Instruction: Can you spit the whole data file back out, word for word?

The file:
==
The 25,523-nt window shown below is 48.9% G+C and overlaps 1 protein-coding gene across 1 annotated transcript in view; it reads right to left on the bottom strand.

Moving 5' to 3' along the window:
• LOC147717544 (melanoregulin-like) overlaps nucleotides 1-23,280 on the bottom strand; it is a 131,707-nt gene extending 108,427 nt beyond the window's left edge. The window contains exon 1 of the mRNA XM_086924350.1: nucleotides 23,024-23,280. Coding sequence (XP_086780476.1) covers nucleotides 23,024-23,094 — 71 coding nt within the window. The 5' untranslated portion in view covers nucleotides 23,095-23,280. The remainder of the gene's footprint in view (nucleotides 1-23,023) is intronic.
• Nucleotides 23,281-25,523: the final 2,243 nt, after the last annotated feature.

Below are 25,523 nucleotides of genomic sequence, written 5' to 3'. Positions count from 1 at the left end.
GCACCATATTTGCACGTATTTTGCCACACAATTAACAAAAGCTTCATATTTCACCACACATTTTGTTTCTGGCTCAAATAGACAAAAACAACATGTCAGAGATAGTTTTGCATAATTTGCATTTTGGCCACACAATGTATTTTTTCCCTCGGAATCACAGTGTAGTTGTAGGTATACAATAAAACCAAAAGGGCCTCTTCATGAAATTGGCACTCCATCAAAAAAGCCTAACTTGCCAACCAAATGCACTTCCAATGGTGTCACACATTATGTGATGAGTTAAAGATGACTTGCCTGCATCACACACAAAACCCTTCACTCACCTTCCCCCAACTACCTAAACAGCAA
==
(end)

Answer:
The 25,523-nt window shown below is 48.9% G+C and overlaps 1 protein-coding gene across 1 annotated transcript in view; it reads right to left on the bottom strand.

Moving 5' to 3' along the window:
• LOC147717544 (melanoregulin-like) overlaps nucleotides 1-23,280 on the bottom strand; it is a 131,707-nt gene extending 108,427 nt beyond the window's left edge. The window contains exon 1 of the mRNA XM_086924350.1: nucleotides 23,024-23,280. Coding sequence (XP_086780476.1) covers nucleotides 23,024-23,094 — 71 coding nt within the window. The 5' untranslated portion in view covers nucleotides 23,095-23,280. The remainder of the gene's footprint in view (nucleotides 1-23,023) is intronic.
• Nucleotides 23,281-25,523: the final 2,243 nt, after the last annotated feature.

Below are 25,523 nucleotides of genomic sequence, written 5' to 3'. Positions count from 1 at the left end.
GCACCATATTTGCACGTATTTTGCCACACAATTAACAAAAGCTTCATATTTCACCACACATTTTGTTTCTGGCTCAAATAGACAAAAACAACATGTCAGAGATAGTTTTGCATAATTTGCATTTTGGCCACACAATGTATTTTTTCCCTCGGAATCACAGTGTAGTTGTAGGTATACAATAAAACCAAAAGGGCCTCTTCATGAAATTGGCACTCCATCAAAAAAGCCTAACTTGCCAACCAAATGCACTTCCAATGGTGTCACACATTATGTGATGAGTTAAAGATGACTTGCCTGCATCACACACAAAACCCTTCACTCACCTTCCCCCAACTACCTAAACAGCAA